And please don’t fall into the trap of believing that if only we weren’t in the Middle East peace would prevail. In the age of globalization the Western way of life is all too apparent to the peoples of the Islamic world. The masses love our freedom and prosperity but it is messing with their social constructs by empowering women, tolerating gays, respecting other religions. The radicals among in Islam, many educated men, find this social change intolerable and are willing to fight to destroy modernization, and us with it.

Wednesday, July 04, 2007

Happy Birthday America

I am the flag of the United States of America. My name is Old Glory.
I stand for peace, honor, truth and justice. I stand for freedom.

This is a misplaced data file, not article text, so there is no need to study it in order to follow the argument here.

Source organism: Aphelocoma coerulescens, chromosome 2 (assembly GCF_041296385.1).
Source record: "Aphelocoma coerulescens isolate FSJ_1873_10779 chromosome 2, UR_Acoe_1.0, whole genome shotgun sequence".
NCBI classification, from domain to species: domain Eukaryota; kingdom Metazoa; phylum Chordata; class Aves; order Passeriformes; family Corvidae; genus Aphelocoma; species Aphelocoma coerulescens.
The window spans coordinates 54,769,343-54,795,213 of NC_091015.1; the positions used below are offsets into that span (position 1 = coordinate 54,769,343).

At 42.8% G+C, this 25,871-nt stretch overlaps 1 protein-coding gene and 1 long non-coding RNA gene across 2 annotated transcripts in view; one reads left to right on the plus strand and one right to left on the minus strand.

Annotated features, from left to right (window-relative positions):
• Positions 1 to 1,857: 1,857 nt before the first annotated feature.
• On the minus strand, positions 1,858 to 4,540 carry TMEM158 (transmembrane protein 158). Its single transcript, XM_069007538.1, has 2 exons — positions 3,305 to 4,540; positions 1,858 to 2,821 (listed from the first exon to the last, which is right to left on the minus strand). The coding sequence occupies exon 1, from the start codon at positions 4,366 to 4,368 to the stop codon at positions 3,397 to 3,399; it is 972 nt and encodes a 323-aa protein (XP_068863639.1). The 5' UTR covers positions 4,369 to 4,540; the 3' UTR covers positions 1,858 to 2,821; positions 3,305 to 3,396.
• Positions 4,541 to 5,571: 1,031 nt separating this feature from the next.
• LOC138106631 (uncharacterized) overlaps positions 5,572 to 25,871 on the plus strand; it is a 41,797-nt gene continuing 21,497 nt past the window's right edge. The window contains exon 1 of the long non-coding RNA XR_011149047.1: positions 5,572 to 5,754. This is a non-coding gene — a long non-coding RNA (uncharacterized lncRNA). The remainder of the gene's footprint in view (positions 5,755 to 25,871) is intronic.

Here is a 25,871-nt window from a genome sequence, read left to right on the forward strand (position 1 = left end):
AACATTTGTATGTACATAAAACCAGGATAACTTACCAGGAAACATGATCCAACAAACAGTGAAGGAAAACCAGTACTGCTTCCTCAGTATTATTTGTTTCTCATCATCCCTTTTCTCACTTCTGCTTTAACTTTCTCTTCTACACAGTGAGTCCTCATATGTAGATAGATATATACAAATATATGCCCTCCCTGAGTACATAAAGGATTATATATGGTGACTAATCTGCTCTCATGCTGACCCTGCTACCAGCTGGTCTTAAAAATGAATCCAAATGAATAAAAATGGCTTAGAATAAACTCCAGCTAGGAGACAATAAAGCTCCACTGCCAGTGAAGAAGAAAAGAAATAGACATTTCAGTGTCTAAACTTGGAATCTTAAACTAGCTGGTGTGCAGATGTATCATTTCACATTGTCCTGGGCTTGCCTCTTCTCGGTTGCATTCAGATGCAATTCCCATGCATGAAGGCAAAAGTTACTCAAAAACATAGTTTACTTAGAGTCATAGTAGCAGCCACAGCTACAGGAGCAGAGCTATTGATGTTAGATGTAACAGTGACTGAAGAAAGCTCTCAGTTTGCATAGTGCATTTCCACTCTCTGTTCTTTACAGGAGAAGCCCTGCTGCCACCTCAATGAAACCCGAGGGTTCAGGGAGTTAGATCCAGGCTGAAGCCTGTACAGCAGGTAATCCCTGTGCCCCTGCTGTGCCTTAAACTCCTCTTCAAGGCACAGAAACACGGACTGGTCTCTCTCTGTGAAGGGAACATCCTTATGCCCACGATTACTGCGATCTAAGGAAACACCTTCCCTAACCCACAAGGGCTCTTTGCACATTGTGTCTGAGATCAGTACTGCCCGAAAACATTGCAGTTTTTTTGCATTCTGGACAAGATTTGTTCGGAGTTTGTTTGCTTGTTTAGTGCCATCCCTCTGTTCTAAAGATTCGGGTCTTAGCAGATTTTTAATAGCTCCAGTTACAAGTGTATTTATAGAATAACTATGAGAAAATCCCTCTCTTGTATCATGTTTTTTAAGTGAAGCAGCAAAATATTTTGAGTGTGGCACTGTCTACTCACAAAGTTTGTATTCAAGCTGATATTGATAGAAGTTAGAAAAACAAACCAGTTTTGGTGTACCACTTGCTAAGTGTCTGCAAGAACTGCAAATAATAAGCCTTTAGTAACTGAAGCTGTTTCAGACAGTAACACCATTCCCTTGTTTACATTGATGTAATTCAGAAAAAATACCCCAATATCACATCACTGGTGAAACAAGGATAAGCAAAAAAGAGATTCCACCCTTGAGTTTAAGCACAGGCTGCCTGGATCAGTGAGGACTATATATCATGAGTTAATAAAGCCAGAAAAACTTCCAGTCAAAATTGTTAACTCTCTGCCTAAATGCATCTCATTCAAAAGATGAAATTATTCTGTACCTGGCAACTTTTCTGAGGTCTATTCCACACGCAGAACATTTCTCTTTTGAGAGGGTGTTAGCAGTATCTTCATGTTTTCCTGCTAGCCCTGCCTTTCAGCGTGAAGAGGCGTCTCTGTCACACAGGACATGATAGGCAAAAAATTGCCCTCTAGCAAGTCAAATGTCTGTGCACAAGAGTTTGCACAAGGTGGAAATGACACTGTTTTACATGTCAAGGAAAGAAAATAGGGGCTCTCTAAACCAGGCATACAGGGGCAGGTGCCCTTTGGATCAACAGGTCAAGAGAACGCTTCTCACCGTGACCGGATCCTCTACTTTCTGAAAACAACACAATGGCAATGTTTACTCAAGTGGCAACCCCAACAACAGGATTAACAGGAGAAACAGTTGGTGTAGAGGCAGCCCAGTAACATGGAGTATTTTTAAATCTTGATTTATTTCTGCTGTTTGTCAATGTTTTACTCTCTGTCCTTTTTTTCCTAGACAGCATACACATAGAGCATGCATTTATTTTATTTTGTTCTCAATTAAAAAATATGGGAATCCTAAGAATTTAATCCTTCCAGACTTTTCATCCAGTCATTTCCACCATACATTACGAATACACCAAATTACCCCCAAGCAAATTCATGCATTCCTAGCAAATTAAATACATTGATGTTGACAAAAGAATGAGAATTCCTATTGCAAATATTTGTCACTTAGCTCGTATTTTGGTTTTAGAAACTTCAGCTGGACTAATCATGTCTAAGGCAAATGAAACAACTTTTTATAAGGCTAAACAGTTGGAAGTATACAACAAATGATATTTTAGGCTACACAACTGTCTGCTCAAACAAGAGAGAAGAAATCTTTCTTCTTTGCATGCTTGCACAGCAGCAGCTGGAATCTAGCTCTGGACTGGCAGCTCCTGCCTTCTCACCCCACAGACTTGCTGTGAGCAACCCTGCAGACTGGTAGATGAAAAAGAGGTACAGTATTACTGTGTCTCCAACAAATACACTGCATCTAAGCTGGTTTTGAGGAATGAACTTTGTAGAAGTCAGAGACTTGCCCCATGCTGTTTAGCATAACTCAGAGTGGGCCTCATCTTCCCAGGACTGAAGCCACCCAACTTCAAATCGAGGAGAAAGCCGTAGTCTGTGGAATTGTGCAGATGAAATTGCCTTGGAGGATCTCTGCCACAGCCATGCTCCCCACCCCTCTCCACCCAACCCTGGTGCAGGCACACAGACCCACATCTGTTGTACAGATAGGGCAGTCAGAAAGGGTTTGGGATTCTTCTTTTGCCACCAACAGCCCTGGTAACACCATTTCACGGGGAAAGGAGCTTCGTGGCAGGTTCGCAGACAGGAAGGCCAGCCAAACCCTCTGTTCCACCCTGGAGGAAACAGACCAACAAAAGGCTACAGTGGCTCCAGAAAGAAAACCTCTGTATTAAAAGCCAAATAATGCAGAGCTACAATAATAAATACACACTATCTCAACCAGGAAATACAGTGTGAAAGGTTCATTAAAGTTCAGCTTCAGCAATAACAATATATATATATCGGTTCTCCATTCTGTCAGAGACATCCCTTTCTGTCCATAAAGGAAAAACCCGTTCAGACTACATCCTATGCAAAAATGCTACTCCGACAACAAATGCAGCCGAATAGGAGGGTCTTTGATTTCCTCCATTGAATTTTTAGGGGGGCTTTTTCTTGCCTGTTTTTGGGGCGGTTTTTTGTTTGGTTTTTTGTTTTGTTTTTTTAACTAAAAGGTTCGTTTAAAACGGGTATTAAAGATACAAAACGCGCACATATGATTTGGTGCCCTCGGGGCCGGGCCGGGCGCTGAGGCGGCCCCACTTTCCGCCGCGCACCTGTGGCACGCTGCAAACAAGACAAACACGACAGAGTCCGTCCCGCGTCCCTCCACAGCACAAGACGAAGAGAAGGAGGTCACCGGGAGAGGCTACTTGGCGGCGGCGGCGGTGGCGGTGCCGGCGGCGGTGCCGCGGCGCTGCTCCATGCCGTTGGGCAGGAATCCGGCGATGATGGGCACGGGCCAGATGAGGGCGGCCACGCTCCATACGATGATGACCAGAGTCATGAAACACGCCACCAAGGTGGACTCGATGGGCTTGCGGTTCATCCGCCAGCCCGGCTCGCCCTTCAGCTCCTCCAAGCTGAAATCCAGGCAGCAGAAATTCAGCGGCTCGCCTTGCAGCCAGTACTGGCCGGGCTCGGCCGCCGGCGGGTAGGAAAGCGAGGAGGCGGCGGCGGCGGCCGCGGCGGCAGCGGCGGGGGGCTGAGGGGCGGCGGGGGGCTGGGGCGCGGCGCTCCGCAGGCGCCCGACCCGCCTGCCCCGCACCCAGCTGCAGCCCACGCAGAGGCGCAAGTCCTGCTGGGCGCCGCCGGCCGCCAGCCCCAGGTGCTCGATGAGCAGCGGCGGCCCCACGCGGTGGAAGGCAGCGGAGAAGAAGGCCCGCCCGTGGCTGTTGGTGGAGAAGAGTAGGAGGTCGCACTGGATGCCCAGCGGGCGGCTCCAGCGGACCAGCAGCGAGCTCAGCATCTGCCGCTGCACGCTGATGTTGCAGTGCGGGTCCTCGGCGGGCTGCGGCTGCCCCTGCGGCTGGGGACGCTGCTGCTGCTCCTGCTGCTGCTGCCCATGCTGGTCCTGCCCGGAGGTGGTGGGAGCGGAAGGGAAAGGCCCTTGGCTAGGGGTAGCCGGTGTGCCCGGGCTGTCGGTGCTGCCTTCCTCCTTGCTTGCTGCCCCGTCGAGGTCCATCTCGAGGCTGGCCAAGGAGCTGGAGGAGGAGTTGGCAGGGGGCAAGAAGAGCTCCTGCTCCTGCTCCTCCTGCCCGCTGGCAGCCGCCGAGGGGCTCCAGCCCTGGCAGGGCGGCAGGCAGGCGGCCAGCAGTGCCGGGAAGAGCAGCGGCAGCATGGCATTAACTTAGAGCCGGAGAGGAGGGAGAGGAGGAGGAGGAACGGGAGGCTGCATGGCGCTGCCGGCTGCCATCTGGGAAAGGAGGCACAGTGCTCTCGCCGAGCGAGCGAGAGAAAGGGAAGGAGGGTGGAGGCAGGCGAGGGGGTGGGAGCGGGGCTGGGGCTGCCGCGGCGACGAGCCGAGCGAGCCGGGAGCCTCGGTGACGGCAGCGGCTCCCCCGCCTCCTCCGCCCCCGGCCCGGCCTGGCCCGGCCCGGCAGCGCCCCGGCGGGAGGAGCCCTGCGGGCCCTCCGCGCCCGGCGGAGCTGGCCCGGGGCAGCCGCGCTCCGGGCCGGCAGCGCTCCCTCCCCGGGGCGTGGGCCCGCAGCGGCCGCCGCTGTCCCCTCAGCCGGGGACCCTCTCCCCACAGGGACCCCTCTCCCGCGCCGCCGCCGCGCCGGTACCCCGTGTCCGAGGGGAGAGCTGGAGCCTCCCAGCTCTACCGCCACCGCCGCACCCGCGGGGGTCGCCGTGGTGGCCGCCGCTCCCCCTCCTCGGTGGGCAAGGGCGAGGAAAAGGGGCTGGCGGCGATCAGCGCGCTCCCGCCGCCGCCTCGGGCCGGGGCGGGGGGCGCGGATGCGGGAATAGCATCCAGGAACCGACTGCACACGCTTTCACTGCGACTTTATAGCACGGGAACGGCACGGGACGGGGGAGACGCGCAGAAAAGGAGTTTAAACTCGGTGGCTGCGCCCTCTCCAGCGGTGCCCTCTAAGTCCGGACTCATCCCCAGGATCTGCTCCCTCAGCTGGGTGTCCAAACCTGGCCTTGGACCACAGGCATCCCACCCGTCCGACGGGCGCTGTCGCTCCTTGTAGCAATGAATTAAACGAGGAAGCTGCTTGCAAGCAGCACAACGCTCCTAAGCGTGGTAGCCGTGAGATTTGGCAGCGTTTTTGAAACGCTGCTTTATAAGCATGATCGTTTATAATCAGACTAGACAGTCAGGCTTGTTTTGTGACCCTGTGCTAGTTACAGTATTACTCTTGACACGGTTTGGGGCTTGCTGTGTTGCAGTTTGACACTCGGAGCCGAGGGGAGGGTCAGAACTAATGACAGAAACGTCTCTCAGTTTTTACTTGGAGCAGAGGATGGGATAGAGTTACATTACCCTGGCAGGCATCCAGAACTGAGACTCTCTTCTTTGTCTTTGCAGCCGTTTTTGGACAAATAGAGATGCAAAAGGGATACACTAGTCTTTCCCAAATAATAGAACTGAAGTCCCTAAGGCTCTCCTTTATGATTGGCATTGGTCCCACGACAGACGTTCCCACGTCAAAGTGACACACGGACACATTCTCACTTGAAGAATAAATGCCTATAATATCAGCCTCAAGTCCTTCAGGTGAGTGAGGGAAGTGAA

I am confident. I am proud.

Listen to Elvis sing “America the Beautiful” while you read this post.

On the way to the Palos Verdes Estates “Old fashioned Fourth of July” party, I stopped at Starbucks for my daily latte (grande, no foam, single-shot). Good friend Rori Roje said “Oh, you’re going to see Mayberry RFD meets The Rich and the Famous.” Rori was half right.

The PVE event was celebrating its forty-sixth year and it looked and felt like small town, mid-America transplanted to the gorgeous Pacific coast. Guests were treated to music by the Unabridged Big Band, to a stunning rendition of the Star Spangled Banner by Shauna Steiner Torok, recognition of all the military services, an apple pie contest (the top two finishers were men!), a patriotic bike parade, a puppet show and face painting and awards for children essayists, Americanism (De De Hicks), volunteerism (Josh Liu) and the Norris Heritage of Freedom Award to noted historian and keynote speaker Kevin Starr.